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Stephenson statue goes into store

A 150-year-old bronze statue of railway pioneer Robert Stephenson has been removed and put into safe storage while Euston station undergoes its major HS2 redevelopment.

The Grade-II listed monument to Robert, the son of ‘father of the railways’ George Stephenson, came to Euston in 1871 and has stood in pride of place in its current location since 2008. Now the listed sculpture of the 19th century civil engineer is being taken down and protected while the railway evolves for the 21st century.

It’s not the first time the statue has taken a break from welcoming passengers to London – the monument has been relocated a number of times since the Victorian station was demolished in the 1960s and Euston rebuilt as we know it today.

Robert Stephenson statue removal composite.

Joe Hendry, station manager at Euston station, said: “We will miss having the statue at the station – so it’s absolutely vital that this tremendous part of railway history benefits from best-in-class protection. It’s been a great team effort to plan this work as part of the wider HS2 redevelopment. It means Robert Stephenson, who was involved with the development of the first Euston station, continues to be part of the station’s story.”

Costain Skanska (CSJV) working on behalf of HS2 Ltd and Network Rail gained special planning permission from Camden Council to carry out the statue relocation.

CSJV and Network Rail also worked with the Railway Heritage Trust and Historic England to ensure all conservation guidelines were followed before, during and after the statue’s removal.

Among his many achievements, Robert Stephenson developed the London and Birmingham Railway which opened in 1838. It was the first intercity railway into London and sparked the “railway mania” of the mid-nineteenth century.

Nigel Wordsworth BSc(Hons) MCIJhttp://therailengineer.com

SPECIALIST AREAS Rolling stock, mechanical equipment, project reports, executive interviews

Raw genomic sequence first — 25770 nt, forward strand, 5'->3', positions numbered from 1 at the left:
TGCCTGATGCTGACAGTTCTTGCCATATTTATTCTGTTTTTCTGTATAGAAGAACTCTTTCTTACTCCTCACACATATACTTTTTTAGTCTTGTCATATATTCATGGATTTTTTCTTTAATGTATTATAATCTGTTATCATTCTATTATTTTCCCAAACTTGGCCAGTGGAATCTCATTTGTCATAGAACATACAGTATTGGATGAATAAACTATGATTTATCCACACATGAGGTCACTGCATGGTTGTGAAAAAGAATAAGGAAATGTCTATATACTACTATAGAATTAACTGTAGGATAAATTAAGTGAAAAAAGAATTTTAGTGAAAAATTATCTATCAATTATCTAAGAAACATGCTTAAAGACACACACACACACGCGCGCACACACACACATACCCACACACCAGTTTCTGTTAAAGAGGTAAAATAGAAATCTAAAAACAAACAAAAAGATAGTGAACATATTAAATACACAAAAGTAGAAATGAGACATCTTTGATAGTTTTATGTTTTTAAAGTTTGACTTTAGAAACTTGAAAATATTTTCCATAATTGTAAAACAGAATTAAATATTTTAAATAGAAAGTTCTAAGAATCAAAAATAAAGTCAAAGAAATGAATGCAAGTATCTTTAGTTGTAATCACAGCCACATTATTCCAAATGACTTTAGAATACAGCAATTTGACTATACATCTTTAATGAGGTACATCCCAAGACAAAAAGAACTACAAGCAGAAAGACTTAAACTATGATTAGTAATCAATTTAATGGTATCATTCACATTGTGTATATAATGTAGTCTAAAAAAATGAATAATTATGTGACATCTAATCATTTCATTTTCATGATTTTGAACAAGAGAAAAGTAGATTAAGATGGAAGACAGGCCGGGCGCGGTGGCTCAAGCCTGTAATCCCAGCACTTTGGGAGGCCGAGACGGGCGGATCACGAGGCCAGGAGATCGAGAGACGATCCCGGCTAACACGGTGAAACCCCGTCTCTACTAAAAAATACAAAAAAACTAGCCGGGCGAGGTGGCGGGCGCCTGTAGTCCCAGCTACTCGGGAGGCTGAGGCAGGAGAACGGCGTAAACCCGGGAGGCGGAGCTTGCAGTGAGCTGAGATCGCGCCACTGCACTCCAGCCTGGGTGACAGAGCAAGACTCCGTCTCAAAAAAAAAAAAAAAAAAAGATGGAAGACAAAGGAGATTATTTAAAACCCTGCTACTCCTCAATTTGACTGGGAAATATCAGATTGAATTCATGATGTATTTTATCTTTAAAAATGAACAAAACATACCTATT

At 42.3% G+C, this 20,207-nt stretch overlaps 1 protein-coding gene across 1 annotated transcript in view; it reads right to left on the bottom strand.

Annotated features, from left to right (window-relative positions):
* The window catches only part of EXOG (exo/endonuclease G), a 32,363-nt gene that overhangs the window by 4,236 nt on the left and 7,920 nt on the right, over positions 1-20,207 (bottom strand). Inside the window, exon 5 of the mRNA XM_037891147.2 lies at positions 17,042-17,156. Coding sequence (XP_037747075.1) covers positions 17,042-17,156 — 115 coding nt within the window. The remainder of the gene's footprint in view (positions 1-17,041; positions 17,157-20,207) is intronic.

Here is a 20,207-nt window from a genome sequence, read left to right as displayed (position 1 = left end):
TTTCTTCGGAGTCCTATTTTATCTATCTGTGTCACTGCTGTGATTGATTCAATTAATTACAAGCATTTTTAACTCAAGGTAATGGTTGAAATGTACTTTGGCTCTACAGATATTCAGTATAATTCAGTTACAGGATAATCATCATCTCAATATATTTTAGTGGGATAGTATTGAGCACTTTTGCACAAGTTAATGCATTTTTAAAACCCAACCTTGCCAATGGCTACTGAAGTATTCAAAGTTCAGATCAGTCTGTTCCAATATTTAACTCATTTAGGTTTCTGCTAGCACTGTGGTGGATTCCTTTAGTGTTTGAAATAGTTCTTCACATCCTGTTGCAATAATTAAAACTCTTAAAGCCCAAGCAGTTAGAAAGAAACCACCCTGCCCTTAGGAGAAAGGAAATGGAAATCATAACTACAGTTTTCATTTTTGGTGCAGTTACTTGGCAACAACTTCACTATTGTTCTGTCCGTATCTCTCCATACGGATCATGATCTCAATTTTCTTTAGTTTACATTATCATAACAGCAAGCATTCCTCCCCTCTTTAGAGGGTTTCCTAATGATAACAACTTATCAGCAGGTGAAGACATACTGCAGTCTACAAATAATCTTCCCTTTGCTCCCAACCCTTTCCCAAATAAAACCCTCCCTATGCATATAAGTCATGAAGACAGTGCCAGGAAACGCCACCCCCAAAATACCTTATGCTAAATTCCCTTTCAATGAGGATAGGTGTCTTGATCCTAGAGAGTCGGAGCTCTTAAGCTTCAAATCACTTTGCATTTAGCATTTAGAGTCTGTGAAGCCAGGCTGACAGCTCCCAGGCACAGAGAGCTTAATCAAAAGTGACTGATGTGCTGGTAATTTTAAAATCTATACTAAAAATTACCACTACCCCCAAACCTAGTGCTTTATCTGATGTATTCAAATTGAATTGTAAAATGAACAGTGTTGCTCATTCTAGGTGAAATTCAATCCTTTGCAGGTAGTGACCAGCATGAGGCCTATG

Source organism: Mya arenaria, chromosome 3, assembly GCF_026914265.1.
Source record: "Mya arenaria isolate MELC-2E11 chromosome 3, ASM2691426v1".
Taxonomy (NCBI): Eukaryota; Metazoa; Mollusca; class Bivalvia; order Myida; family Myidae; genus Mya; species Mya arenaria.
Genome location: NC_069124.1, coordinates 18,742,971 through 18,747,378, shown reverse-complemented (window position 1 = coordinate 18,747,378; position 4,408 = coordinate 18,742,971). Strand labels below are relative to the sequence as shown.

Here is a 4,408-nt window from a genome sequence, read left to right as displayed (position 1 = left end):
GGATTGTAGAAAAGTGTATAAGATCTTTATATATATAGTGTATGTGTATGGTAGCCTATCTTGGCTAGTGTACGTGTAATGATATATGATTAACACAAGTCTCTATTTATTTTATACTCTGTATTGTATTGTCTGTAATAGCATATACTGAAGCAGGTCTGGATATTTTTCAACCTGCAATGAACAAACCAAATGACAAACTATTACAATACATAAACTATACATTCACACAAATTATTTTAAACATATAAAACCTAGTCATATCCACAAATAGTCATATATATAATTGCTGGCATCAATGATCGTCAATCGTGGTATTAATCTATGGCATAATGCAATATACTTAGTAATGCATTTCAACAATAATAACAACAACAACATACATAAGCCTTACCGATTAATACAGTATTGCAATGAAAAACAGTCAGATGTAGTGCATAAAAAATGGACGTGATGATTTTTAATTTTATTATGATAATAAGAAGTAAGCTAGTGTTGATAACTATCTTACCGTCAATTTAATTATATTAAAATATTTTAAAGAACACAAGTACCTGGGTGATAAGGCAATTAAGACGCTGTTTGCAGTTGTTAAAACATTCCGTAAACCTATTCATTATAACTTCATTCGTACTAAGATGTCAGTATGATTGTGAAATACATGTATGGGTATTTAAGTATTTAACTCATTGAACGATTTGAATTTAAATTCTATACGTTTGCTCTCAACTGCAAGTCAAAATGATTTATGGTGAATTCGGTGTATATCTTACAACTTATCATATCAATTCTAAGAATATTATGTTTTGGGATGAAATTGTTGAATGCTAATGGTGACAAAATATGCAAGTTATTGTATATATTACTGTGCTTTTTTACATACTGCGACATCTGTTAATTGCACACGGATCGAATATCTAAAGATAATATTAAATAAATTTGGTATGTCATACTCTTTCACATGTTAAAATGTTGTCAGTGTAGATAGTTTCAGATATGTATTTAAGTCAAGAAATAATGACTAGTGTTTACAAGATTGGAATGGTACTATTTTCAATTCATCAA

Nigel Wordsworth graduated with an honours degree in Mechanical Engineering from Nottingham University, after which he joined the American aerospace and industrial fastener group SPS Technologies. After a short time at the research laboratories in Pennsylvania, USA, Nigel became responsible for applications engineering to industry in the UK and Western Europe. At this time he advised on various engineering projects, from Formula 1 to machine tools, including a particularly problematic area of bogie design for the HST.

A move to the power generation and offshore oil supply sector followed as Nigel became director of Entwistle-Sandiacre, a subsidiary of the Australian-owned group Aurora plc. At the same time, Nigel spent ten years as a Technical Commissioner with the RAC Motor Sports Association, responsible for drafting and enforcing technical regulations for national and international motor racing series.

Joining Rail Engineer in 2008, Nigel’s first assignment was a report on new three-dimensional mobile mapping and surveying equipment, swiftly followed by a look at vegetation control machinery. He continues to write on a variety of topics for most issues.

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